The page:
When The Third Punic War ended in 146 B.C. Carthage was eliminated as a rival to Rome, and the Mediterranean Sea  became Mare Nostrum.  By then Greece  was a client state, the Germans were behaving, and except for some problems in Spain the provinces seemed stable. All was not well at home, however,  because class problems were about to serve as the spark which would burn down the Republic.

In the paragraphs following I will lay out a chronology  showing how the collapse of the Republic became the inevitable outcome of a series of events which undermined the old system and created opportunities for those who wanted power for themselves.


1. The incessant wars of the second century had profound impact on the small landowner. Many died in battle or returned from war to find themselves destitute because their land was not worked while they were away. The wealthy accumulated forfeited land and began to work it for themselves often employing slaves instead of Roman citizens. The huge estates resulting from this accumulation further concentrated wealth in the hands of the few. Displaced farmers gravitated to the city hoping to find work but were largely unsuccessful.

Impact: A permanent underclass of was created upsetting the balance between Patricians, Knights, and Plebians.

2. The destruction of the peasant farmer caused hardship for the army because there were not enough landowners left to meet its requirements.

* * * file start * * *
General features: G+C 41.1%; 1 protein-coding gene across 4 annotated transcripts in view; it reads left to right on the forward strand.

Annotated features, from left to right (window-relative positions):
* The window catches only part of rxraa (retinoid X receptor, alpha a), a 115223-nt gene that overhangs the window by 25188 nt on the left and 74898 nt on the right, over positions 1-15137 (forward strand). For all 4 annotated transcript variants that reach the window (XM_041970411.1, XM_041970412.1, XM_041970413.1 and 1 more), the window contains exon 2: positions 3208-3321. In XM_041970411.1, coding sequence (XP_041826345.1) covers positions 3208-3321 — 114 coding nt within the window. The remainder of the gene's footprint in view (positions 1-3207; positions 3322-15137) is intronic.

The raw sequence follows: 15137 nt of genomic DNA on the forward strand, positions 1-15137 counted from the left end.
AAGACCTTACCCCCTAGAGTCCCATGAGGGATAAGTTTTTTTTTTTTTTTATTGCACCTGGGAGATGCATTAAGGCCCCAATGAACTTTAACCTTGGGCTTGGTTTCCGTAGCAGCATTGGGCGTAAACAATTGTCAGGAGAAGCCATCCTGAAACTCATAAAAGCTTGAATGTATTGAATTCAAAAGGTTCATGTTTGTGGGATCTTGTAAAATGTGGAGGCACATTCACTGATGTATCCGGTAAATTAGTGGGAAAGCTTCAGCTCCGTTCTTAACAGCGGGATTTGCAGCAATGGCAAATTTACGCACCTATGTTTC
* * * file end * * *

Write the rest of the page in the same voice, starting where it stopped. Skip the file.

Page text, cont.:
Impact: A shortage of recruits at a time when Rome was expanding.

3. During the period 133-122 B.C. the brothers Tiberius and Gaius Gracchus sought to alleviate the problems described above by passing land distribution bills. These bills would have created farms for the unemployed and veterans, slowing down the drift to poverty and increasing the number of recruits. The brothers were indifferent to the risk of taking on the wealthy because they wanted to solve the social problems of the Republic. Both were murdered by supporters of rich senators who did not want to see their assets re-allocated to the lower classes.

Impact: By murdering tribunes of the people the Senate showed an inclination to circumvent the law when necessary even to the point of having legitimately elected officials murdered. They also showed themselves to be against the people and unable to govern a society where the powers were balanced.

4. Political factions developed. Optimates representing conservatives supported the Senate’s desire for status quo and they were opposed by the Populares who supported change.